What attracted you to UIC’s program, as opposed to other schools?
I heard good things about EOHS when I was in my bachelor’s at UIC. People who had taken one or two courses in the program told me how the things they learned were opening up work for them in the private sector—giving them skills they’d need—and that’s what I wanted.
And, I mean, the program itself in general…it seems to me that it’s best in the area, especially for what I wanted. There are some other programs, but many of them are not broad-based. Also, I’m a Chicago native, so it was nice to have a great option so close to home.
But, really, another thing that reinforces UIC as a great choice is the fact that I have 2-3 people working with me right now at Honeywell who are also grads of the program. So, that’s a good sign.
What was your favorite aspect of the program?
The flexibility is one thing I definitely appreciated. I have been working full time and have still been able to take my courses. Having the ability to take online courses, or have a flexible schedule, has been extremely important to me. I didn’t want to lose work experience while I was trying to move on in my private career, and the EOHS program and my employer have both been accommodating.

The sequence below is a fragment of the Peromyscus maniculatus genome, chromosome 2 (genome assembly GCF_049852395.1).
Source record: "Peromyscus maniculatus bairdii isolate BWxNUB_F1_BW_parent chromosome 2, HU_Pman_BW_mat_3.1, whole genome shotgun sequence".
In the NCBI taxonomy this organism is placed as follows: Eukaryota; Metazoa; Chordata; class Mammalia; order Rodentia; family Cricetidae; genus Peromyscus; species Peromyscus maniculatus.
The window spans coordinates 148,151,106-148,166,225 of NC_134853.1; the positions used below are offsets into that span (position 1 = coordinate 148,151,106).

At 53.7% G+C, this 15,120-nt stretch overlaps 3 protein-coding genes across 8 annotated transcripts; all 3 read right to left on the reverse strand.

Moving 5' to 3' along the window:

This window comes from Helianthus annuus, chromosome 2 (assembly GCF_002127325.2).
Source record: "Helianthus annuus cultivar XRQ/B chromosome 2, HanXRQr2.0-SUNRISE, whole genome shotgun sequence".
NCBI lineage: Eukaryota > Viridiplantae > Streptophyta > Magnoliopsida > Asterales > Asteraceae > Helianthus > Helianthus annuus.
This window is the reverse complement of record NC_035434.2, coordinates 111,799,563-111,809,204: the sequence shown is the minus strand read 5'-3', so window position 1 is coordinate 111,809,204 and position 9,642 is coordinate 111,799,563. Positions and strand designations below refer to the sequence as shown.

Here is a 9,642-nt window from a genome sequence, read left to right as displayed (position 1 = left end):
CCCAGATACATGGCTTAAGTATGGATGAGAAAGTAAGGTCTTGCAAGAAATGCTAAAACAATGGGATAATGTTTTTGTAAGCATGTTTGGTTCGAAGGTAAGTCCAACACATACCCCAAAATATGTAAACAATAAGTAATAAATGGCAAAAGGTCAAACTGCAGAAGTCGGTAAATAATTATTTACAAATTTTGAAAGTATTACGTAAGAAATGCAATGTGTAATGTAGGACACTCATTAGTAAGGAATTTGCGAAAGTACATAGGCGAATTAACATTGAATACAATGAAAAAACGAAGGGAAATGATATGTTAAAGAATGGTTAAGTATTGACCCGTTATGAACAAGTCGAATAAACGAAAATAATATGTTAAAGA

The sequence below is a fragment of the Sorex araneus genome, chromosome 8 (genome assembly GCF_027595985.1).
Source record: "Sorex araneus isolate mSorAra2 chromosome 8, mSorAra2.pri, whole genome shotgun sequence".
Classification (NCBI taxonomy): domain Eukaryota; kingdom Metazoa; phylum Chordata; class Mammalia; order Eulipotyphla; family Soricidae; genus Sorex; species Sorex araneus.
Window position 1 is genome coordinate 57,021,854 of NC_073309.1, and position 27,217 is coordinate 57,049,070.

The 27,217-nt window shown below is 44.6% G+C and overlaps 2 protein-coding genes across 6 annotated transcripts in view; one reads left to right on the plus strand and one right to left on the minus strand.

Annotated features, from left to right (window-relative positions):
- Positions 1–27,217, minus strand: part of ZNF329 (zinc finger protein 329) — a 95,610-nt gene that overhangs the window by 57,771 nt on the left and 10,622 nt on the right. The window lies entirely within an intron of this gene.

Can you think of a particularly memorable aspect of your experience?
Dr. Franke’s ventilation course. We went to the lab and then actually did the measurements in the workplace. That memory sticks out with me…actually going into the area and seeing the things that you’re learning get put into practice. That kind of experience brings skills that you can’t get just sitting in the classroom, and that can definitely help in the long term.
Were there faculty or staff who made a notable impact on you?
My advisors – particularly Dr. Cailas, who has been very helpful with my career.
What advice would you give an incoming graduate student at UIC? Is there something you wish you had known when you started out?
One piece of advice I would give is to try to get the work experience, or the hands-on experience, as well as the education. Depending on where people want to go in their careers, I think that having work experience is very important—certain employers want to see that you’ve done these things in the real world, not just learned about them. Internships and things can help with that. It’s also another reason to take advantage of the many hands-on opportunities offered through the program; those things will be immensely helpful in showing a future employer that you not only have the abstract knowledge, but you also have the practical skills.
What was the most challenging aspect of graduate school for you, and how did you overcome that challenge?
The most challenging thing for me has been balancing work, my personal life, and my academic responsibilities. The way I’ve overcome this is just by continually working with my employer and with the school to get my schedule sorted out. If you commit to planning ahead and to carefully managing your time, you can make it work.
Any concluding thoughts?
EOHS has a great program, and, in general, I look back fondly at everything I’ve done. The resources, knowledge, and skills that EOHS has given me are tremendous.